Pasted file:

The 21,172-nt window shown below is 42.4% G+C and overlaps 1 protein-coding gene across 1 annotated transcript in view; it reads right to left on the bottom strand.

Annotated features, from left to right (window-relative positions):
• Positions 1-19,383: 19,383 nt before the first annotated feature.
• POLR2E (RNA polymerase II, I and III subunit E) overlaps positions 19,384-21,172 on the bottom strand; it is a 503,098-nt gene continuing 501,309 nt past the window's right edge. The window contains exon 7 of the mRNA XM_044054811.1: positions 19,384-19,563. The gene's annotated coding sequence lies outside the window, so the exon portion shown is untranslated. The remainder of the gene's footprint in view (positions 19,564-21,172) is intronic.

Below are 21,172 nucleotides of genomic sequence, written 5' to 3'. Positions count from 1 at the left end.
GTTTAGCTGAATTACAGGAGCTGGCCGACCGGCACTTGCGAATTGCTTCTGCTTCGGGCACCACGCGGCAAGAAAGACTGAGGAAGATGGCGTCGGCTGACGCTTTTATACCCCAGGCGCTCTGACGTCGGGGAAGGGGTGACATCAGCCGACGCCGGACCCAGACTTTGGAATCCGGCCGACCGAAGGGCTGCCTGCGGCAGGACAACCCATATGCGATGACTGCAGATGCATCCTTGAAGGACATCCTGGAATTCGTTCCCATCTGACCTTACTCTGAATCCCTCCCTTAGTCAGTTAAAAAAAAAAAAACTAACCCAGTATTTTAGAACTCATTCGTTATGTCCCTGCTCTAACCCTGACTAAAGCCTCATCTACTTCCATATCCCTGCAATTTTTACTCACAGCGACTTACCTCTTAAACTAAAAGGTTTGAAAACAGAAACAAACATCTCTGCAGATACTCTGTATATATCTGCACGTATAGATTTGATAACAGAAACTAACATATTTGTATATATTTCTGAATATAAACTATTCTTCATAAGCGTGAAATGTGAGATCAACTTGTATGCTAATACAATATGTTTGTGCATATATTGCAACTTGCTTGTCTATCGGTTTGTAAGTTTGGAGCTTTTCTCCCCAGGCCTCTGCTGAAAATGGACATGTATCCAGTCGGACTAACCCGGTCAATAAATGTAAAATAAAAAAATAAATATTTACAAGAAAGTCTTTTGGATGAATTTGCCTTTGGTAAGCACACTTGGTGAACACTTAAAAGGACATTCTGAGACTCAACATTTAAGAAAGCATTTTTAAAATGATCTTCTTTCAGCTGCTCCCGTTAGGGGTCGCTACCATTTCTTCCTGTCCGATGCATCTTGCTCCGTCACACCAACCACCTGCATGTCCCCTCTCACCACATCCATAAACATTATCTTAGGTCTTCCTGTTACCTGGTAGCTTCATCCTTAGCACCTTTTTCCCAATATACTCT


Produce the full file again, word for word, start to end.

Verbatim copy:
The 21,172-nt window shown below is 42.4% G+C and overlaps 1 protein-coding gene across 1 annotated transcript in view; it reads right to left on the bottom strand.

Annotated features, from left to right (window-relative positions):
• Positions 1-19,383: 19,383 nt before the first annotated feature.
• POLR2E (RNA polymerase II, I and III subunit E) overlaps positions 19,384-21,172 on the bottom strand; it is a 503,098-nt gene continuing 501,309 nt past the window's right edge. The window contains exon 7 of the mRNA XM_044054811.1: positions 19,384-19,563. The gene's annotated coding sequence lies outside the window, so the exon portion shown is untranslated. The remainder of the gene's footprint in view (positions 19,564-21,172) is intronic.

Below are 21,172 nucleotides of genomic sequence, written 5' to 3'. Positions count from 1 at the left end.
GTTTAGCTGAATTACAGGAGCTGGCCGACCGGCACTTGCGAATTGCTTCTGCTTCGGGCACCACGCGGCAAGAAAGACTGAGGAAGATGGCGTCGGCTGACGCTTTTATACCCCAGGCGCTCTGACGTCGGGGAAGGGGTGACATCAGCCGACGCCGGACCCAGACTTTGGAATCCGGCCGACCGAAGGGCTGCCTGCGGCAGGACAACCCATATGCGATGACTGCAGATGCATCCTTGAAGGACATCCTGGAATTCGTTCCCATCTGACCTTACTCTGAATCCCTCCCTTAGTCAGTTAAAAAAAAAAAAACTAACCCAGTATTTTAGAACTCATTCGTTATGTCCCTGCTCTAACCCTGACTAAAGCCTCATCTACTTCCATATCCCTGCAATTTTTACTCACAGCGACTTACCTCTTAAACTAAAAGGTTTGAAAACAGAAACAAACATCTCTGCAGATACTCTGTATATATCTGCACGTATAGATTTGATAACAGAAACTAACATATTTGTATATATTTCTGAATATAAACTATTCTTCATAAGCGTGAAATGTGAGATCAACTTGTATGCTAATACAATATGTTTGTGCATATATTGCAACTTGCTTGTCTATCGGTTTGTAAGTTTGGAGCTTTTCTCCCCAGGCCTCTGCTGAAAATGGACATGTATCCAGTCGGACTAACCCGGTCAATAAATGTAAAATAAAAAAATAAATATTTACAAGAAAGTCTTTTGGATGAATTTGCCTTTGGTAAGCACACTTGGTGAACACTTAAAAGGACATTCTGAGACTCAACATTTAAGAAAGCATTTTTAAAATGATCTTCTTTCAGCTGCTCCCGTTAGGGGTCGCTACCATTTCTTCCTGTCCGATGCATCTTGCTCCGTCACACCAACCACCTGCATGTCCCCTCTCACCACATCCATAAACATTATCTTAGGTCTTCCTGTTACCTGGTAGCTTCATCCTTAGCACCTTTTTCCCAATATACTCT